Music@Menlo, David Finckel and Wu Han’s summer chamber music festival near San Francisco, is generally organized around a theme that guides the programming choices each year. Last year’s theme was “Maps and Legends” — music that, according to the program notes, “explored a wide compass of times, places, and universal phenomena.” Since 2003, Grammy Award-winning sound engineer Da-Hong Seetoo, who produces the recordings of the Emerson String Quartet (of which Finckel is a member), has recorded all of the festival’s concerts in high-quality 24-bit sound. Finckel and Wu Han, the husband-wife musician team who run the Chamber Music Society of Lincoln Center, have started releasing those recordings on Music@Menlo’s in-house label. As heard in this recently released eight-CD set of live recordings from the 2010 festival, the results are very good.
The opening-night concert, featured on the first disc, paired Vivaldi’s “Four Seasons” with George Crumb’s 1974 “Music for a Summer Evening” (the third part of his massive piano opus “Makrokosmos”). The performances highlight the musical energy for which this festival is becoming known, combining veteran performers and teachers with their younger, hungrier counterparts. Ani Kavafian, a noted violinist and CMS regular, has the most adventurous solo outing, on Vivaldi’s “Summer” concerto, which gives evidence of her familiarity with current trends in historically informed performance practice (formerly known as the period-instruments movement). More evidence was present in harpsichordist Inon Barnatan’s improvisation in the slow movement of the “Autumn” concerto, while violin soloist Philip Setzer hovered over the score in sometimes harmonically disconnected ways. In the dazzling, odd Crumb piece, Wu Han and Gilbert Kalish (one of the work’s original dedicatees), on amplified and prepared pianos, joined two multi-tasking percussionists to create a completely different impression of the buzzing insects and heat-exhausted night reverie of summer.
Many of the discs, sometimes uniting pieces from different concerts over the course of the festival, relate to the map theme only by a vague connection to a time or place. The city of Vienna brings together a disc of rather plain Beethoven, Brahms and Haydn, though the latter was at least represented by the unusual C major keyboard concertino. The mere fact of having been composed in the 20th century is enough to join Prokofiev’s odd Op. 39 quintet for winds and strings, originally begun as the rather grotesque score for a circus ballet called “Trapeze,” to Shostakovich’s eighth quartet, in a sharp-edged performance by the Miro Quartet, and Webern’s chamber arrangement of Schoenberg’s first chamber symphony. The fifth disc lays out a smorgasbord from 1920s Paris, including Milhaud’s piano quintet arrangement of his jazz ballet “La creation du monde” and Copland’s movement for string quartet, both performed by the Jupiter Quartet, one of the most dynamic young quartets today. (The writer’s undergraduate piano teacher happens to be the mother of the Jupiter Quartet’s first violinist.)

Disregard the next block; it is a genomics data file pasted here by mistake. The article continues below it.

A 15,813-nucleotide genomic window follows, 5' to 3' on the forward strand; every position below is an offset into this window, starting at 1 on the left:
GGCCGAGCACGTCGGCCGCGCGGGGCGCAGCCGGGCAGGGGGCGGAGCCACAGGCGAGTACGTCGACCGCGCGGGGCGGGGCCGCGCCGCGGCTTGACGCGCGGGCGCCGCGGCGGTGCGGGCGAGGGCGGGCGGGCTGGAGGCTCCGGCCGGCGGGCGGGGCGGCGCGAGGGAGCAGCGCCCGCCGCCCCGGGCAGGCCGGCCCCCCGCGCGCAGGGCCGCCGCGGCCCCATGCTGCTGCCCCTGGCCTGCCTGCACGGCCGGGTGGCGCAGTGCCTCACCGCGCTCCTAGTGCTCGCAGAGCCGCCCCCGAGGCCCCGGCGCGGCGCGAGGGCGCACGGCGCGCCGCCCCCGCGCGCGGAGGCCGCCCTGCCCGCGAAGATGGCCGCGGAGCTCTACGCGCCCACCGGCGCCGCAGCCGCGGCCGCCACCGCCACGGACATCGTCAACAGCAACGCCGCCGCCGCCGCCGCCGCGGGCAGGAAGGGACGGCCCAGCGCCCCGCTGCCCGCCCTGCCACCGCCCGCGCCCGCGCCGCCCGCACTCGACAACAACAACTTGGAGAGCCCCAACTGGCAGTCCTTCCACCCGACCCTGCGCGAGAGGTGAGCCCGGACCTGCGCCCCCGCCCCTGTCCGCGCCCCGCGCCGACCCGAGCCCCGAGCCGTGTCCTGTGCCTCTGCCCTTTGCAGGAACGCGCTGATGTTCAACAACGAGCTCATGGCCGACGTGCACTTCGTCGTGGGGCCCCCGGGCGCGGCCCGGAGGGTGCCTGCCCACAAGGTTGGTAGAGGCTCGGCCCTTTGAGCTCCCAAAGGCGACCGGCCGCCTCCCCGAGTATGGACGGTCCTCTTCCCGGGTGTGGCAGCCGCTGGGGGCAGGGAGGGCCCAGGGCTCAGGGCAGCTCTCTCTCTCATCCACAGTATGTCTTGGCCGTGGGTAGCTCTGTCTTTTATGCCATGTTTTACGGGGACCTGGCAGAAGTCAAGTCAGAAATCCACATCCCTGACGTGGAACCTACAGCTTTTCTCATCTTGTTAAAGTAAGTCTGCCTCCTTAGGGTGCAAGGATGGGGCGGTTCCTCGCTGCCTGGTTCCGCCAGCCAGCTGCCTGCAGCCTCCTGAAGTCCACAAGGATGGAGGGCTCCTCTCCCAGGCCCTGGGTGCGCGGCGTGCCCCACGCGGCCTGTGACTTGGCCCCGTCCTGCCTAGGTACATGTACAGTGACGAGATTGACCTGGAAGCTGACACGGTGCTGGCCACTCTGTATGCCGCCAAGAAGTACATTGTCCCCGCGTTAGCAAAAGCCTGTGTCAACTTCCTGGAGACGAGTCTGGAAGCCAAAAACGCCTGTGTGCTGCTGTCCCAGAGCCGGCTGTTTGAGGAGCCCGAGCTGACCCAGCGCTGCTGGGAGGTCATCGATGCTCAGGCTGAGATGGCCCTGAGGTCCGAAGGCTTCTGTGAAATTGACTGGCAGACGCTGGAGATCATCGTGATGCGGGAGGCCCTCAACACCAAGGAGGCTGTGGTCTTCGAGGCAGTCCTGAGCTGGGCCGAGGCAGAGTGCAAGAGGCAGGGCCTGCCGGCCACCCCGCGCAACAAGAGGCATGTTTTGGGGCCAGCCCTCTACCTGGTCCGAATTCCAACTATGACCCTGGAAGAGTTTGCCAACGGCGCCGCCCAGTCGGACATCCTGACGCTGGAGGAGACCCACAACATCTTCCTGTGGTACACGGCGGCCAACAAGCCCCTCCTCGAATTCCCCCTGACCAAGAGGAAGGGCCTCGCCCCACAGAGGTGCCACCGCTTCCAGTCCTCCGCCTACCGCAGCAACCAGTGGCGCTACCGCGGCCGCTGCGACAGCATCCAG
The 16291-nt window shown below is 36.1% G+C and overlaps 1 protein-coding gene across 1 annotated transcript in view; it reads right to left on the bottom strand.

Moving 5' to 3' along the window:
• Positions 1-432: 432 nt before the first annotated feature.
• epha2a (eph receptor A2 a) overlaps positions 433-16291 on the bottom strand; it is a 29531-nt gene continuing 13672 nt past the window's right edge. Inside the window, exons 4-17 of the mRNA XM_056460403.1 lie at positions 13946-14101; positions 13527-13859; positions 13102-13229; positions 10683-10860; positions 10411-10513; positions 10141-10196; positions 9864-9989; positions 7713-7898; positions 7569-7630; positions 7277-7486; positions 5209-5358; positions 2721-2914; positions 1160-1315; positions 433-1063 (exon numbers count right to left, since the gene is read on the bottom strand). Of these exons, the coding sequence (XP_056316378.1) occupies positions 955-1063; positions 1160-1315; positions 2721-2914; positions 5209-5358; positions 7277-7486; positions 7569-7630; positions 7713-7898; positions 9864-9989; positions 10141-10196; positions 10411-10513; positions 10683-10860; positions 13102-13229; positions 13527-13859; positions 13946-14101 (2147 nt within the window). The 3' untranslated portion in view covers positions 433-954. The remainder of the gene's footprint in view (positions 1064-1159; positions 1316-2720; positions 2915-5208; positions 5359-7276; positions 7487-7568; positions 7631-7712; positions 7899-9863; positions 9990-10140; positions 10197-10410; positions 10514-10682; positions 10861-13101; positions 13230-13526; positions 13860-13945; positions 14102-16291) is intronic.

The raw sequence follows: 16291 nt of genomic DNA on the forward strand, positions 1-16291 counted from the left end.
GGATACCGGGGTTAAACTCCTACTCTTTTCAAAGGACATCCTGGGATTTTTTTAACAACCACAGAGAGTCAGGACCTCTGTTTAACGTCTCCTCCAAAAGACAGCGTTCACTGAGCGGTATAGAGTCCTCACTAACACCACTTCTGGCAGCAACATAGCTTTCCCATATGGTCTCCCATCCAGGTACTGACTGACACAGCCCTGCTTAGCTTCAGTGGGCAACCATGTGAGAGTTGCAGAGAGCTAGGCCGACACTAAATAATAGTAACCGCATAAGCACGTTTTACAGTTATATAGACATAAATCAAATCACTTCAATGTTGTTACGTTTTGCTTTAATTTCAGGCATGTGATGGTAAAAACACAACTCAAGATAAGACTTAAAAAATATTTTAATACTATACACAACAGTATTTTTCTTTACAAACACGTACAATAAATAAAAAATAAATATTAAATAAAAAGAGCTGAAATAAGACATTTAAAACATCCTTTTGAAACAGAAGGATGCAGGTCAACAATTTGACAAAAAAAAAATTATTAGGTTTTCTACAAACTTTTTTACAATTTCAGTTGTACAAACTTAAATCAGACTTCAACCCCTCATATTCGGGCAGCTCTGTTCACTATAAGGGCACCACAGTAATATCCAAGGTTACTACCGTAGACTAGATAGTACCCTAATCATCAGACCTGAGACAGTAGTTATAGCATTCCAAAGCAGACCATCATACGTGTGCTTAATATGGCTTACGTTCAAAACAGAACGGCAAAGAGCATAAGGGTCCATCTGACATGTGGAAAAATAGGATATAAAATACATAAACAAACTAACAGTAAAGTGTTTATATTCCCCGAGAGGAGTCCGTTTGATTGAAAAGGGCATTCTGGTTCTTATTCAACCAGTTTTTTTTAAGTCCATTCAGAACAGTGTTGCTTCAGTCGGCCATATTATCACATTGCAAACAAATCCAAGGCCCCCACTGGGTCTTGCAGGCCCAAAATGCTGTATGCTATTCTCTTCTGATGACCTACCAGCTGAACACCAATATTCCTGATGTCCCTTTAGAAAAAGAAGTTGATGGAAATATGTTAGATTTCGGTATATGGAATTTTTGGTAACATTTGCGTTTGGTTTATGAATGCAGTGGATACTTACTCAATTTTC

Other connections are explored, between Spain and France (Turina, Ravel, Debussy) and between the United States and the Czech Republic (Dvorak), leading to other worthy discoveries, such as a piano quartet by William Walton, a piano quintet by Edward Elgar and Poulenc’s sonata for the odd couple of clarinet and bassoon. The ardent, versatile mezzo-soprano Sasha Cooke contributed memorable sets of songs by Benjamin Britten, William Bolcom and Samuel Barber and spirituals arranged by Harry Burleigh, with Wu Han at the piano. The final disc is devoted to a recital by Finnish pianist Juho Pohjonen, more or less identical to the critically acclaimed program he played this year at the Kennedy Center, when he filled in for the ailing Till Fellner.
This summer’s Music@Menlo festival runs from July 22 to Aug. 13. Its theme: “Through Brahms.”
Downey is a freelance writer.